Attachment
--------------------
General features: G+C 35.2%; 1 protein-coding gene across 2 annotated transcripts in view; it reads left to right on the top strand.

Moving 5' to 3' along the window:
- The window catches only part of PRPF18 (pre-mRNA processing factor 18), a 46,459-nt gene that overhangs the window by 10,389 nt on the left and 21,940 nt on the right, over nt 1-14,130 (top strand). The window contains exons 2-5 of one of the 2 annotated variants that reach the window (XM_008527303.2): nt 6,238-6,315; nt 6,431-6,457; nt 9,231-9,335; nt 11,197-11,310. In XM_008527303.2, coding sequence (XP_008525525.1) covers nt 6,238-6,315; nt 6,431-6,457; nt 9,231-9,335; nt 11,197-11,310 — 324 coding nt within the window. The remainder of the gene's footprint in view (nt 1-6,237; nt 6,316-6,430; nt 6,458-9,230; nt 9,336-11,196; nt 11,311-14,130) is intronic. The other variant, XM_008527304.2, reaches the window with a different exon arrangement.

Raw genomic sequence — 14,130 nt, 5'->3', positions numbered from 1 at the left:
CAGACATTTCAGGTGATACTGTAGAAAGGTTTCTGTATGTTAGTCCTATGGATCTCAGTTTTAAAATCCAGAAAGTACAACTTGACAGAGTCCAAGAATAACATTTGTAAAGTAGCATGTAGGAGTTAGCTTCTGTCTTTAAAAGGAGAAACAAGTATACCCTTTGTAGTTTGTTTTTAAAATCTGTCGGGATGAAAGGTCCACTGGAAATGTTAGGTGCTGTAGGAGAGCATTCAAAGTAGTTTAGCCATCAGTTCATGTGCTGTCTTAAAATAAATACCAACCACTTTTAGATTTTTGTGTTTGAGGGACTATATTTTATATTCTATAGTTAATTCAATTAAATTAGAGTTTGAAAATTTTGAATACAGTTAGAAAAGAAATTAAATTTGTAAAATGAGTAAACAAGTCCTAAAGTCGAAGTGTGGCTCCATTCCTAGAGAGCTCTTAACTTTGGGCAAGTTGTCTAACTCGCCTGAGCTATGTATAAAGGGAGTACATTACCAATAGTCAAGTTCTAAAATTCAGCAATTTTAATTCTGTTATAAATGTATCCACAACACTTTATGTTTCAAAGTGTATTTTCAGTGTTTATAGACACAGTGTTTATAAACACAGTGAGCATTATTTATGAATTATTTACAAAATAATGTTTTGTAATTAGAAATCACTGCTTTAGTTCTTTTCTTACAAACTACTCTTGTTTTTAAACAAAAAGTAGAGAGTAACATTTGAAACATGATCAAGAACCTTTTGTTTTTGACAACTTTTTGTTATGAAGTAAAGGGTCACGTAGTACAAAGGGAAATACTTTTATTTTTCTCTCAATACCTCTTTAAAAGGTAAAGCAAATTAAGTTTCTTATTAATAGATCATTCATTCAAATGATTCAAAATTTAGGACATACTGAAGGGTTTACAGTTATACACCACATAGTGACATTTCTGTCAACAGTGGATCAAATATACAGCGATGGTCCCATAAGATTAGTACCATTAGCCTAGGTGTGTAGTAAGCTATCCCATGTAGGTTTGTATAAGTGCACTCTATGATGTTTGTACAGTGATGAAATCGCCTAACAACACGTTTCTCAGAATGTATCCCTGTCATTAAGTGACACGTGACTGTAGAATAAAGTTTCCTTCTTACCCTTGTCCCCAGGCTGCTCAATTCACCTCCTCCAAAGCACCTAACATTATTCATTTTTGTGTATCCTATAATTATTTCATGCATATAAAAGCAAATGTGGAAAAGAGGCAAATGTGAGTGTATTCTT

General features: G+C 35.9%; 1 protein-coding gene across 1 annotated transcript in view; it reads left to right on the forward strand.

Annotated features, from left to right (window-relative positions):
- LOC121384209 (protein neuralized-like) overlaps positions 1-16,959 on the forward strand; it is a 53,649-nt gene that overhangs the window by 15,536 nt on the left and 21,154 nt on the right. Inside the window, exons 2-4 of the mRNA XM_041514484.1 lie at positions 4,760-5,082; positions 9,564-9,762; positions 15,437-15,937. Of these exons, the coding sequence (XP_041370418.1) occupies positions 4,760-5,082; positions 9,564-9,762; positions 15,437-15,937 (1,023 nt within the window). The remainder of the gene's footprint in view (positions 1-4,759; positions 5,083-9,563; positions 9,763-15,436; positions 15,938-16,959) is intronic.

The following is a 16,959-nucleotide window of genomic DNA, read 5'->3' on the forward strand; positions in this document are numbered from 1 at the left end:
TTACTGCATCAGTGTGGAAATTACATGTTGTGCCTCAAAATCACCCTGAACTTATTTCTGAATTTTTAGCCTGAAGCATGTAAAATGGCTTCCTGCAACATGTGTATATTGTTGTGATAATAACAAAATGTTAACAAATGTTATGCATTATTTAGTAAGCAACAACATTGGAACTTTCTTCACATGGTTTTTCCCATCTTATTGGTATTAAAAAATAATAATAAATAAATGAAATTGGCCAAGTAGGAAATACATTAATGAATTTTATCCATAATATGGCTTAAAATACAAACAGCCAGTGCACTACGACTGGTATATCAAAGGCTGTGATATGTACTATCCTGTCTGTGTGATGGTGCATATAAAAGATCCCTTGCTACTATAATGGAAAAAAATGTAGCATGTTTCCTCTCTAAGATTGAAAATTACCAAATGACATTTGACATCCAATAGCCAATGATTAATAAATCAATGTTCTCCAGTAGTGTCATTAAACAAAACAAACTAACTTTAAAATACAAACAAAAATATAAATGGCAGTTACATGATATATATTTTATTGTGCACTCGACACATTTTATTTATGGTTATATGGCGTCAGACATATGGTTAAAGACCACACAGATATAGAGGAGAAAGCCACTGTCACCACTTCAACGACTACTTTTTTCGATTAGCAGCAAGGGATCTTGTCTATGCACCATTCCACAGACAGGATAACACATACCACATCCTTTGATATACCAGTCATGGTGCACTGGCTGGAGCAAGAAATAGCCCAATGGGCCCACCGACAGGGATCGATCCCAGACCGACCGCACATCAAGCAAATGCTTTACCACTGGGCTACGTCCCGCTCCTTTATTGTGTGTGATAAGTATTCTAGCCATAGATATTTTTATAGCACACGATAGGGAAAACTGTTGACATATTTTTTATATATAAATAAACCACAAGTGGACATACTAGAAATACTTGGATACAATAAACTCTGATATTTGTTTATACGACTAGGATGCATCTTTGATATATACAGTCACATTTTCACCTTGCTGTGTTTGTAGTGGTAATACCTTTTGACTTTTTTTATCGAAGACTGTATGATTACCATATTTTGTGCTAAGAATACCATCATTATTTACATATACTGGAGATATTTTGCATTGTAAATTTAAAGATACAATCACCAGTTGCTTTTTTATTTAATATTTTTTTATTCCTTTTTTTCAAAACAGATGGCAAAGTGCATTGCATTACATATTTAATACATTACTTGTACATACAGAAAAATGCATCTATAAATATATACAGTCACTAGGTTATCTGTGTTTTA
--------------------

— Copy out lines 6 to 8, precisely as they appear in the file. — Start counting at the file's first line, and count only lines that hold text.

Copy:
General features: G+C 35.9%; 1 protein-coding gene across 1 annotated transcript in view; it reads left to right on the forward strand.

Annotated features, from left to right (window-relative positions):
- LOC121384209 (protein neuralized-like) overlaps positions 1-16,959 on the forward strand; it is a 53,649-nt gene that overhangs the window by 15,536 nt on the left and 21,154 nt on the right. Inside the window, exons 2-4 of the mRNA XM_041514484.1 lie at positions 4,760-5,082; positions 9,564-9,762; positions 15,437-15,937. Of these exons, the coding sequence (XP_041370418.1) occupies positions 4,760-5,082; positions 9,564-9,762; positions 15,437-15,937 (1,023 nt within the window). The remainder of the gene's footprint in view (positions 1-4,759; positions 5,083-9,563; positions 9,763-15,436; positions 15,938-16,959) is intronic.